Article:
When Kevin Lewis was a kid, he had a deep love for Universal's classic movie monsters like Frankenstein, the Mummy and Dracula. So, naturally, at Halloween, he wanted to dress up as one of them. None of the store-bought costumes would do, so he picked Lon Chaney Jr.'s Wolf Man and made his own costume.
"I was really interested in the characters but also how Hollywood brought those characters to life because back then, obviously, there was no CGI or anything like that," Lewis says from the Dallas Makerspace studio in Carrollton.
Lewis' childhood obsession with making monsters has grown into a full-time hobby. Both his original creations and scary accurate movie and TV re-creations are starting to attract serious attention from national conventions and even the Nerdist's online network.
"I just love bringing characters to life," Lewis says.
Lewis rediscovered his love for costume creation while working on the party-planning committee as a creative art director for a local ad agency. His contribution to the costume contest won him the top prize, and every Halloween party after "became this thing where I had to outdo myself every year."
Lewis decided to put his costumes before a bigger crowd at his first convention in 2012. He designed an outfit for Darth Maul, the evil Jedi from Star Wars: Episode 1 — The Phantom Menace whom — spoiler alert — Lewis was disappointed to see die at the end of the movie.
He also tried his hand at making a costume of Spider-Man's arch-nemesis Green Goblin that was more accurate based on the comic books than the tech-heavy recreation from Sam Raimi's hit film. His creations were so well done that he started to develop a small following although he didn't know anyone at that first convention.
"One thing that really just kind of hooked me was when I had some kids come up to me and were like, 'Oh, wow, can I get a picture with you?'" Lewis says. "When they look at you, especially when they're younger, they think you're the character."
His costume for the Night King, the wrinkled, armor-covered leader of the White Walkers on HBO's Game of Thrones, gave him his biggest breakthrough so far as a costume designer.
"As soon as I saw the White Walkers, I thought, 'Man, this is cool,' and I'm digging this," Lewis says, "but when I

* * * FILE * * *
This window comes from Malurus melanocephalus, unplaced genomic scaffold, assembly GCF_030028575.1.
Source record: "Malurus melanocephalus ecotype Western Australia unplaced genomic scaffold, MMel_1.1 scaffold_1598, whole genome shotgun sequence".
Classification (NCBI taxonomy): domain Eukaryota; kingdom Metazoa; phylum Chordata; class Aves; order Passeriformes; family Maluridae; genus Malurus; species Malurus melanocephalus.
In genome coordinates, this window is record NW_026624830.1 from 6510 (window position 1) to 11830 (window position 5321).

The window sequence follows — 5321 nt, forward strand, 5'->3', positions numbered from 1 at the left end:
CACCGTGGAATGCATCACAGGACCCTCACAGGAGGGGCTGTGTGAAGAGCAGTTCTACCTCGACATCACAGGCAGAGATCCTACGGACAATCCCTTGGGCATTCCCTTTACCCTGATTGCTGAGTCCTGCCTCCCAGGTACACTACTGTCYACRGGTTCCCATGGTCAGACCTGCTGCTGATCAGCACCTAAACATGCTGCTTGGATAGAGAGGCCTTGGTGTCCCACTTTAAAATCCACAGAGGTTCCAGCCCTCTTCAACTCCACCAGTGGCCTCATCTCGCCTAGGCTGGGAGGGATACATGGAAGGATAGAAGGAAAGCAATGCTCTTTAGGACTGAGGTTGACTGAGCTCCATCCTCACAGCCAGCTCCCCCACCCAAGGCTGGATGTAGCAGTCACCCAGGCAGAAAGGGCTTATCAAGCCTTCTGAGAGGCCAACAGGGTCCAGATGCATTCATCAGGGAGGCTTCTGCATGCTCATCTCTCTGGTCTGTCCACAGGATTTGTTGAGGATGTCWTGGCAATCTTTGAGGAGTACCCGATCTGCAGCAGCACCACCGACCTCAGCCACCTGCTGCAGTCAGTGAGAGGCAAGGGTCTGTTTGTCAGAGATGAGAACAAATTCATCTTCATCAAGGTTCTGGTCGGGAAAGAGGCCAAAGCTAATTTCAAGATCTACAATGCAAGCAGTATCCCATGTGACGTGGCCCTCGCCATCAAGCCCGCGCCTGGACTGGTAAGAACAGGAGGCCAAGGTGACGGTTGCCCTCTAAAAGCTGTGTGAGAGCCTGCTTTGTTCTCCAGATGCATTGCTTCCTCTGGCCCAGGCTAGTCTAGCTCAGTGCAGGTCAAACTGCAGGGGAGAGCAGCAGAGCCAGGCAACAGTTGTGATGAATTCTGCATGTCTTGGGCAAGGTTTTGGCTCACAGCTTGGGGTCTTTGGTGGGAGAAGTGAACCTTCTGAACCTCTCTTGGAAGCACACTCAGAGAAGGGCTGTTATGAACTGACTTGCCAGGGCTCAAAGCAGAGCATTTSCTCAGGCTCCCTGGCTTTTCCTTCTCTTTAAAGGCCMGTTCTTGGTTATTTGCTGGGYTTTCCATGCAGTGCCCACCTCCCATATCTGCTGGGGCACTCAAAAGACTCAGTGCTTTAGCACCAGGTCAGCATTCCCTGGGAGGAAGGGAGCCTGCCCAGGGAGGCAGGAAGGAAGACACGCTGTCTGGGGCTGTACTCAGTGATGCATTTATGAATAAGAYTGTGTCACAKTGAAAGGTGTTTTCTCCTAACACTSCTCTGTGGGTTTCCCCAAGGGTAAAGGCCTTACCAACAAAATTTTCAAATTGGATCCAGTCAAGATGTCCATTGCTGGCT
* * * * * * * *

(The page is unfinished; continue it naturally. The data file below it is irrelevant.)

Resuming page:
saw the Night King, who's the leader of the White Walkers, I knew I had to do that at some point."
His appearance at the last Fan Expo convention not only earned him accolades from his fellow attendees, but it also scored him coverage in publications like Cosplay Connection magazine and interest from the producers of a new online series for Nerdist, created by comedian Chris Hardwick. The online network is party of Hardwick's massive media empire.
Legendary Entertainment hired Lewis to appear in his Night King costume for a new Nerdist science show called The
Lewis' costumes take quite a bit of time to get into because they are more than just masks and outfits. He makes facial accessories in latex pieces that allow more realistic facial movements and can blend into the shape of his face.
"My big thing is I always want to have movements in the face, so I can show some facial expressions as opposed to just putting on a mask," Lewis says. "The flip side is that it's a pretty long process."
It took about three hours to complete his Night King look for the Nerdist shoot. However, once he stepped out of the makeup room in his full costume, Lewis says, it transformed him in more ways than one.
"What was funny is I go to the makeup studio [on the Nerdist set], and three hours later, I come back out in all the Night King stuff, and it's almost like I was the celebrity at that point," Lewis says. "They were like, 'I gotta get a selfie with you.'"
Lewis' work continues to attract attention and new opportunities from the local and national cosplay and convention communities. He recently accepted an invitation to participate in the newly formed Famous Monsters convention, and he's already lined up offers to talk about his creative work and judge costume contests at conventions like the city of Arlington's
We Believe Local Journalism is Critical to the Life of a City
Engaging with our readers is essential to the Observer's mission. Make a financial contribution or sign up for a newsletter, and help us keep telling Dallas's stories with no paywalls.
Support Our Journalism
He's also dedicated a huge chunk of his costume work to local charities like the Make-a-Wish Foundation and Scottish Rite children's hospital, which have invited him to appear as some of his more famous characters for children.
"I love doing the charity work stuff with the kids," Lewis says. "I get a lot of joy seeing the kids get a kick out of it and the smiles on their faces."
Lewis says he's not sure where his costumes will take him.
"I don't know where all of this is going to lead," he says. "It's definitely taken on a life of its own."